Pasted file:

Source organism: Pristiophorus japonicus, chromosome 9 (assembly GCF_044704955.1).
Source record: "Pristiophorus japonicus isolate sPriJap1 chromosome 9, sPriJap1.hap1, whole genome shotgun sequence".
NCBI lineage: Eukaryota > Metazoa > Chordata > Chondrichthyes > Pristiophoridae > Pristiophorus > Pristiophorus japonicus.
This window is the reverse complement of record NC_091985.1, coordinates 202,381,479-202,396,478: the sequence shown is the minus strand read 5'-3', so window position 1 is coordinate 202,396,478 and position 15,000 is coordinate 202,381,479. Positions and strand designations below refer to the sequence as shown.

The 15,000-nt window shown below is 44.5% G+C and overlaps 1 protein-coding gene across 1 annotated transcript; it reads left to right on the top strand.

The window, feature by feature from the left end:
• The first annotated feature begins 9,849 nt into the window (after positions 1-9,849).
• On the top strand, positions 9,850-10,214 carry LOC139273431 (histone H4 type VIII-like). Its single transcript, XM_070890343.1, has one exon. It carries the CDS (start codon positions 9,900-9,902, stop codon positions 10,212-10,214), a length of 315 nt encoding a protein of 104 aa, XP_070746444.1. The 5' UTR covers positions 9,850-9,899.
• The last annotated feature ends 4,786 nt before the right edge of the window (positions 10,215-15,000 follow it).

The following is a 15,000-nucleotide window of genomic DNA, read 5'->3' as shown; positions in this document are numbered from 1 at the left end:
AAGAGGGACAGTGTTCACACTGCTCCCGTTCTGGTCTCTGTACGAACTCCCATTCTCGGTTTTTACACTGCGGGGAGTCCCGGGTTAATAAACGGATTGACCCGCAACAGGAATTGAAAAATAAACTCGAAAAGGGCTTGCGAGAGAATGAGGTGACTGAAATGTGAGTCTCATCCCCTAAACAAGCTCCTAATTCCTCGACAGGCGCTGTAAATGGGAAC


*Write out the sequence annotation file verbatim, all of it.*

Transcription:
Source organism: Pristiophorus japonicus, chromosome 9 (assembly GCF_044704955.1).
Source record: "Pristiophorus japonicus isolate sPriJap1 chromosome 9, sPriJap1.hap1, whole genome shotgun sequence".
NCBI lineage: Eukaryota > Metazoa > Chordata > Chondrichthyes > Pristiophoridae > Pristiophorus > Pristiophorus japonicus.
This window is the reverse complement of record NC_091985.1, coordinates 202,381,479-202,396,478: the sequence shown is the minus strand read 5'-3', so window position 1 is coordinate 202,396,478 and position 15,000 is coordinate 202,381,479. Positions and strand designations below refer to the sequence as shown.

The 15,000-nt window shown below is 44.5% G+C and overlaps 1 protein-coding gene across 1 annotated transcript; it reads left to right on the top strand.

The window, feature by feature from the left end:
• The first annotated feature begins 9,849 nt into the window (after positions 1-9,849).
• On the top strand, positions 9,850-10,214 carry LOC139273431 (histone H4 type VIII-like). Its single transcript, XM_070890343.1, has one exon. It carries the CDS (start codon positions 9,900-9,902, stop codon positions 10,212-10,214), a length of 315 nt encoding a protein of 104 aa, XP_070746444.1. The 5' UTR covers positions 9,850-9,899.
• The last annotated feature ends 4,786 nt before the right edge of the window (positions 10,215-15,000 follow it).

The following is a 15,000-nucleotide window of genomic DNA, read 5'->3' as shown; positions in this document are numbered from 1 at the left end:
AAGAGGGACAGTGTTCACACTGCTCCCGTTCTGGTCTCTGTACGAACTCCCATTCTCGGTTTTTACACTGCGGGGAGTCCCGGGTTAATAAACGGATTGACCCGCAACAGGAATTGAAAAATAAACTCGAAAAGGGCTTGCGAGAGAATGAGGTGACTGAAATGTGAGTCTCATCCCCTAAACAAGCTCCTAATTCCTCGACAGGCGCTGTAAATGGGAAC